Many investors in Quidel Corporation (Nasdaq: QDEL) appear to have caught the short-sighted flu following Thursday’s release of disappointing fourth-quarter results and tossed the stock aside like a used Kleenex.
Shares of the San Diego-based health-care-testing maker plummeted 12% in after-hours trading to $16 on heavy volume Thursday. The stock didn’t fare much better Friday, opening at $16.24 and ending the day at $16.55.
The headline numbers culled from the Quidel press release made many investors ill: net income for the quarter ended Dec. 31, 2007 dropped to $8.1 million, or $0.25 per share, from $18.3 million, or $0.54 per share, the year before. Quarterly revenue also declined slightly, to just under $38 million from $38.8 million in the final quarter of 2006.
The diagnosis: a delay in the flu season cut into sales of Quidel’s test kits.
The consensus estimate of analysts polled by Thomson Financial had expected Quidel to post earnings of $0.27 a share, and revenue of $44.8 million.
While not a miss of epidemic proportions, it does leave Quidel investors wondering if this signals serious problems. Ahead of the release, Thomson Financial showed that two analysts rated Quidel a “buy,” one had it a “strong buy” and another had it at “hold.”
Still, it’s unlikely that analysts are going to significantly alter their view of Quidel going forward because of its failure to accurately calculate when the flu was going to strike hardest. Flu-test sales missing from last quarter are likely to show up in the current one, after the Centers for Disease Control reported Friday that the flu is “widespread” in 49 states.
Quidel’s specialty is rapid-diagnostic products at the point of care for infectious diseases and reproductive health. The company has developed a line of testing kits for the professional and consumer markets, including pregnancy, influenza, strep and Chlamydia, with many sold under its QuickVue brand. The Quidel products also are used in oncology and in testing for inflammatory diseases and bone health.
Quidel began in 1979, launching its first products in 1984 — dipstick-style pregnancy tests. Quidel, a public company for 25 years, saw its shares peak at an all-time high of $21.07 on Oct. 30; its 52-week low of $10.12 was hit last March 5.
Of note when comparing the final quarter of 2007 with the year before, the 2006 period included a tax benefit contributing a one-time net boost of $5.9 million, or $0.17 a share.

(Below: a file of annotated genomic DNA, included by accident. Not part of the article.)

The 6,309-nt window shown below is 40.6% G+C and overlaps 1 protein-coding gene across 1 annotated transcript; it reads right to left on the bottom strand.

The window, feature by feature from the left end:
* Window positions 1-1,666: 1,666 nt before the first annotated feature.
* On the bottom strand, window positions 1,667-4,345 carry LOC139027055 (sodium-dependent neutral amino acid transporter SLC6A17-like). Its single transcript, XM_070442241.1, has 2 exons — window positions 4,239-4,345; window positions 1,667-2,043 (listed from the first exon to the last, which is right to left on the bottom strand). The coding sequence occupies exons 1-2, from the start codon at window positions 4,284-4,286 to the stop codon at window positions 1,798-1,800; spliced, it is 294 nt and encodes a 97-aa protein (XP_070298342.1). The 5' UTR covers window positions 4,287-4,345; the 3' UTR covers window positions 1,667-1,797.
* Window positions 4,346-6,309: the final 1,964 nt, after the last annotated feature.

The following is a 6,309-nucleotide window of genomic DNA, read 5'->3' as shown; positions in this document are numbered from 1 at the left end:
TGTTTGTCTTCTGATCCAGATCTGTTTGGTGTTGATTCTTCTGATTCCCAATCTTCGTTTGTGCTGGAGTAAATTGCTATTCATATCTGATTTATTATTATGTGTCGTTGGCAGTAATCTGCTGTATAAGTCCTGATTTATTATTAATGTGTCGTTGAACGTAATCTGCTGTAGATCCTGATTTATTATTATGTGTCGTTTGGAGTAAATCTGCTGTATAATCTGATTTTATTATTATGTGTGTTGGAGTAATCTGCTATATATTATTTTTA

The flu season doesn’t follow the calendar and Quidel’s expectations based on historical patterns failed to materialize in the quarter. The flu season’s deepest impact fled into early 2008, and Quidel says it’s ready to meet late-blooming demand for its flu tests.
On Thursday’s conference call with analysts, CEO Caren Mason said that Quidel entered the fourth quarter “with great momentum.”
Mason told analysts that “The company was poised to generate several million dollars in additional revenue from our influenza line domestically. … We were all very surprised, that for the first time since we began selling our influenza tests, influenza incidence for the last month of the year … did not materialize in the United States."
“Many of our investors and our analysts have become armchair prognosticators regarding influenza seasons and severity,” she said. “…We expected a strong flu season this year based on what was reported in the Southern Hemisphere — a more severe flu season than what had been seen for several years.”
Just wait, Mason said. “Although there was a seven-week delay in the season, we are experiencing very strong demand for our flu tests, and we are well-positioned to capitalize on our readiness and our market-leading positions.”
While much of Quidel’s business depends on the seasonal impact of influenza, this is not a one-trick pony. For all of 2007, Quidel reported its infectious-disease revenue (including flu tests) increased 24%, while revenue from reproductive-health products grew 11%.
Full-year operating income increased 41% to $19.5 million, or 17% of total revenue. Full-year earnings fell to $13.6 million, or $0.41 a share, compared with $21.7 million, or $0.63 a share, the year before. Revenue grew to $118.1 million from $106 million in 2006.
To lessen the flu bug’s seasonal impact, Quidel has taken such steps as entering into a strategic alliance with BioMerieux Inc. [EPA: BIM], which will distribute QuickVue products outside the United States and help give the brand a stronger global presence. The company has alliances in place with Abbott Laboratories (NYSE: ABT) and Swiss giant Roche Holding AG [Xetra: RHO.DE], with the latter teaming up Quidel’s test with Tamiflu in Germany and in U.S. testing.
The tone of analysts who participated in last week’s conference call did not reveal any alarm over the late flu season. Analyst Jeffrey Frelick of Lazard Capital Markets on Friday reiterated his “buy” rating on Quidel. Frelick had initiated coverage in November with a $27 price target. The recent Thomson Financial median price target was $22.50.
The late flu season did interrupt Quidel’s (QDEL) momentum — but it could present investors with a buying opportunity.